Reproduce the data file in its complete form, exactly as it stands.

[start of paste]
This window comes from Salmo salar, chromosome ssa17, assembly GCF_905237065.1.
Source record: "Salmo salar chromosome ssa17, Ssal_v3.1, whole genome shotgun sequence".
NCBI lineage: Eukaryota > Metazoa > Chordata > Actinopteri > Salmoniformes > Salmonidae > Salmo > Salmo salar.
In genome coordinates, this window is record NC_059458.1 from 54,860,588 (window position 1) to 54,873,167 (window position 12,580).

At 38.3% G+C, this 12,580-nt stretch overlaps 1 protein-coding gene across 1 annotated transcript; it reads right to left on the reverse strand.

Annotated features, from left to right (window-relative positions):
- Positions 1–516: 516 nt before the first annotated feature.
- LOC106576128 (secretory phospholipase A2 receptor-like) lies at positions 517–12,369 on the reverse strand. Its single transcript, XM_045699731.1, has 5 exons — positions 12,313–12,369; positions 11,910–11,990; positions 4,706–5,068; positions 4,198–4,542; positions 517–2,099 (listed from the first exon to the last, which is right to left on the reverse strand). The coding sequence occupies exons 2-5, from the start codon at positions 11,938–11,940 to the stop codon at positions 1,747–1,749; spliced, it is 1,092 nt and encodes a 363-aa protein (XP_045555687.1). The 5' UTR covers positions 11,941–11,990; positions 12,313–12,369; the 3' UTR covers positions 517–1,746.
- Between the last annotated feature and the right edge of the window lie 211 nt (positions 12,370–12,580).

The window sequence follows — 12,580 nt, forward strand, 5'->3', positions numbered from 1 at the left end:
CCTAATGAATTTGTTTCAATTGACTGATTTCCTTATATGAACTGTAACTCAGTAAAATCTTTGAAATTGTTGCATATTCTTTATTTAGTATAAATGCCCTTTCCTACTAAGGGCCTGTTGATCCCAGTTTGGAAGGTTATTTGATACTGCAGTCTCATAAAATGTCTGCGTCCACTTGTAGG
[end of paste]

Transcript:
This window comes from Salmo salar, chromosome ssa17, assembly GCF_905237065.1.
Source record: "Salmo salar chromosome ssa17, Ssal_v3.1, whole genome shotgun sequence".
NCBI lineage: Eukaryota > Metazoa > Chordata > Actinopteri > Salmoniformes > Salmonidae > Salmo > Salmo salar.
In genome coordinates, this window is record NC_059458.1 from 54,860,588 (window position 1) to 54,873,167 (window position 12,580).

At 38.3% G+C, this 12,580-nt stretch overlaps 1 protein-coding gene across 1 annotated transcript; it reads right to left on the reverse strand.

Annotated features, from left to right (window-relative positions):
- Positions 1–516: 516 nt before the first annotated feature.
- LOC106576128 (secretory phospholipase A2 receptor-like) lies at positions 517–12,369 on the reverse strand. Its single transcript, XM_045699731.1, has 5 exons — positions 12,313–12,369; positions 11,910–11,990; positions 4,706–5,068; positions 4,198–4,542; positions 517–2,099 (listed from the first exon to the last, which is right to left on the reverse strand). The coding sequence occupies exons 2-5, from the start codon at positions 11,938–11,940 to the stop codon at positions 1,747–1,749; spliced, it is 1,092 nt and encodes a 363-aa protein (XP_045555687.1). The 5' UTR covers positions 11,941–11,990; positions 12,313–12,369; the 3' UTR covers positions 517–1,746.
- Between the last annotated feature and the right edge of the window lie 211 nt (positions 12,370–12,580).

The window sequence follows — 12,580 nt, forward strand, 5'->3', positions numbered from 1 at the left end:
CCTAATGAATTTGTTTCAATTGACTGATTTCCTTATATGAACTGTAACTCAGTAAAATCTTTGAAATTGTTGCATATTCTTTATTTAGTATAAATGCCCTTTCCTACTAAGGGCCTGTTGATCCCAGTTTGGAAGGTTATTTGATACTGCAGTCTCATAAAATGTCTGCGTCCACTTGTAGG